Jacob Shipley broke his femur and subsequently spent six weeks in a full body cast when he was five. He’s still not over it. Instead of doing the emotionally healthy thing of moving on, he channels his feelings into characteristically nostalgic and witty Folk-Rock songs. With a voice that is raw, powerful, and emotive, Jacob takes us on a self reflective journey through heartaches, anxieties, and, ultimately, to hope. Using his concerts as group therapy sessions, he shares stories from his own emotionally complicated life with a humor and a welcoming smile that only hindsight can bring. Jacob gives his audiences the space to commiserate and laugh about the rage, sorrow, and embarrassments they’ve experienced. He performs as both a solo musician and with a backing band.
In his new EP, Last Respects, "Shipley demonstrates in five songs how well he’s honed his abilities at arranging, performing, and singing." (Lucas Garrett, Nippertown). He rifles through the faded and faulty memories of relationships long gone, bringing anyone who’s been through a messy breakup solace in it's painful anecdotes, sardonic wit, self awareness, and hope. With influences from artists like Phoebe Bridgers, The Decemberists, Counting Crows, and Paramore, this EP expands upon the solo acoustic folk of his 2016 debut with a fuller and more mature sound. Jacob’s music has been played on radio throughout the Northeast US and he has performed live at historic venues such as The Troy Savings Bank Music Hall and Rockwood Music Hall. In theatre, Jacob starred as John Newton in the first national tour of “Amazing Grace: the Musical” and was featured in the first actor-musician production of "Godspell."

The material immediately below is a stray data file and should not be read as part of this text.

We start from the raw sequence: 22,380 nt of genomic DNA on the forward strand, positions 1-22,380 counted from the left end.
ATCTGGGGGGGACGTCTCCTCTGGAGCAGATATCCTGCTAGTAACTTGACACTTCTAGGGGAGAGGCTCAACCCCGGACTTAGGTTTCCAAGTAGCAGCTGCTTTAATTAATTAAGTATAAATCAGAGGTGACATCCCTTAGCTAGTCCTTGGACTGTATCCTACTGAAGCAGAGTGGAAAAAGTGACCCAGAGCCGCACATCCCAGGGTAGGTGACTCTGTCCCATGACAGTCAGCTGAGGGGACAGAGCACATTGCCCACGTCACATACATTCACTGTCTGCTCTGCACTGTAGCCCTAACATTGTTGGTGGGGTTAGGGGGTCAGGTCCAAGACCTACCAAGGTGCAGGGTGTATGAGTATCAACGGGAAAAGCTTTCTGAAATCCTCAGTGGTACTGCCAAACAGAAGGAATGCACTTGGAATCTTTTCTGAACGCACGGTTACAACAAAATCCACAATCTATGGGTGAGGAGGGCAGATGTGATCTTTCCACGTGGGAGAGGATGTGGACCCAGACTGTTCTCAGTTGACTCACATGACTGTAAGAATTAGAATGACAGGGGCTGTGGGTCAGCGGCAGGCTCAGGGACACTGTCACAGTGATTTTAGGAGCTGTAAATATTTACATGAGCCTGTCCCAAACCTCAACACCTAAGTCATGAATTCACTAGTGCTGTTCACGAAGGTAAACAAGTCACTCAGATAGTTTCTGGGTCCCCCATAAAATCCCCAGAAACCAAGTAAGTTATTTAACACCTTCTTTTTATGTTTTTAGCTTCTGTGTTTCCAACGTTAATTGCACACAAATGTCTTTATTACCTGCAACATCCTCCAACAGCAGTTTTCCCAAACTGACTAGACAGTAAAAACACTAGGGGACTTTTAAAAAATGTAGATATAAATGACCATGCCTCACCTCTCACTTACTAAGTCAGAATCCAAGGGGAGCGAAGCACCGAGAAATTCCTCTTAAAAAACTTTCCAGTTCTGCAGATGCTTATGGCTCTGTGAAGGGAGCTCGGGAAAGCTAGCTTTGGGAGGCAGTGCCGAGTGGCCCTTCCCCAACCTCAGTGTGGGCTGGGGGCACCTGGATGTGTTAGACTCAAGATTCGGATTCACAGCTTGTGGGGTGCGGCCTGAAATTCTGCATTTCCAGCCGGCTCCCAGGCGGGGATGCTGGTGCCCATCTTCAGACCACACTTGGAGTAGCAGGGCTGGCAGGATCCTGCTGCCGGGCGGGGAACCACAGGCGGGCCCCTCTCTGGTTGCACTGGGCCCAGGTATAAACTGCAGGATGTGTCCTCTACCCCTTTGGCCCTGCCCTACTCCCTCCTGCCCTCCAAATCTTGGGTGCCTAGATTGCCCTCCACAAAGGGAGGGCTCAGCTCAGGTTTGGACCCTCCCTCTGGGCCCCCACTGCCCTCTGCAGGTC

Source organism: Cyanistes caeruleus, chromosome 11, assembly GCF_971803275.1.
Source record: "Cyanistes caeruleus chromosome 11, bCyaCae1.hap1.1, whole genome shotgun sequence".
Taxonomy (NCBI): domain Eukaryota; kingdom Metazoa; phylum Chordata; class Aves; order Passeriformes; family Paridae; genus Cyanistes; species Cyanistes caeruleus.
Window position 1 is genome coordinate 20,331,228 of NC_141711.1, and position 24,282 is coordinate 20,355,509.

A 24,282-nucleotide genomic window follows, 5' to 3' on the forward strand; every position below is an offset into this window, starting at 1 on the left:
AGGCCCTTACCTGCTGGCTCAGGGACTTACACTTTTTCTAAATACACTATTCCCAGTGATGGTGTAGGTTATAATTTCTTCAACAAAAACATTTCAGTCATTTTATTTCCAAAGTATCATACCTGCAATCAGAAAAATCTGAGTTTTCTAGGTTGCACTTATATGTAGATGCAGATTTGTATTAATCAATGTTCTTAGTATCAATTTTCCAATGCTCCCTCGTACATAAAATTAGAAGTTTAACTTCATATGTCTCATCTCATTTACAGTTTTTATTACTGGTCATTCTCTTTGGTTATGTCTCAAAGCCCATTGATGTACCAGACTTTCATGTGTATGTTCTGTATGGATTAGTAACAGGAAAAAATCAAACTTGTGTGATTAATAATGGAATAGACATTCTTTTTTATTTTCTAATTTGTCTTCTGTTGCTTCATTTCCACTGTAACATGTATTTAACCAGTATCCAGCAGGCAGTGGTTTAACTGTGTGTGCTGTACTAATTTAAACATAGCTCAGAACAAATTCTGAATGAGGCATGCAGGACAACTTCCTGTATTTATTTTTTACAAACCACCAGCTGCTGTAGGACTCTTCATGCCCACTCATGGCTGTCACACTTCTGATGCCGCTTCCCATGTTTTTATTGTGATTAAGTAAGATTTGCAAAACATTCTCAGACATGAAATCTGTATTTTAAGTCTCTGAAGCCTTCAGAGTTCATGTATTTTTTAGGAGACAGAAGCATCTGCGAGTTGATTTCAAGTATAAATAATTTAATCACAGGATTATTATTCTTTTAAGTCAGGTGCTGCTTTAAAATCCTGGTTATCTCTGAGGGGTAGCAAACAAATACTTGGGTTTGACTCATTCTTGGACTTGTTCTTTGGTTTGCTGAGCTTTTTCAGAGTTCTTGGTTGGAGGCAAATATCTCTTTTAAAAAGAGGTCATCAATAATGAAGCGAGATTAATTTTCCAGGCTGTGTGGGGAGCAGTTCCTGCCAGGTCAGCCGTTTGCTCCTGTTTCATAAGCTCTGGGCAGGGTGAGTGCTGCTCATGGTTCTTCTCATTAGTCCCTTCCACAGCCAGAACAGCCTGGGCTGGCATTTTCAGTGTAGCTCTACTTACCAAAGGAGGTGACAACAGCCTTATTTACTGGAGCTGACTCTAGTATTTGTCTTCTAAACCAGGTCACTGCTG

He splits his time between unceded Mohawk and Lenape lands (Upstate New York and New York City).
“his voice; falsetto, chest, and head voice, it’s all displayed incredibly well… firm command of arrangement... storytelling is also worth noting…
"pure passion… every single gesture here matters"
“uplifting... confident... self assured… bright clean guitar… inviting”
“superbly touches on feelings of anxiety, frustration, confusion, and isolation."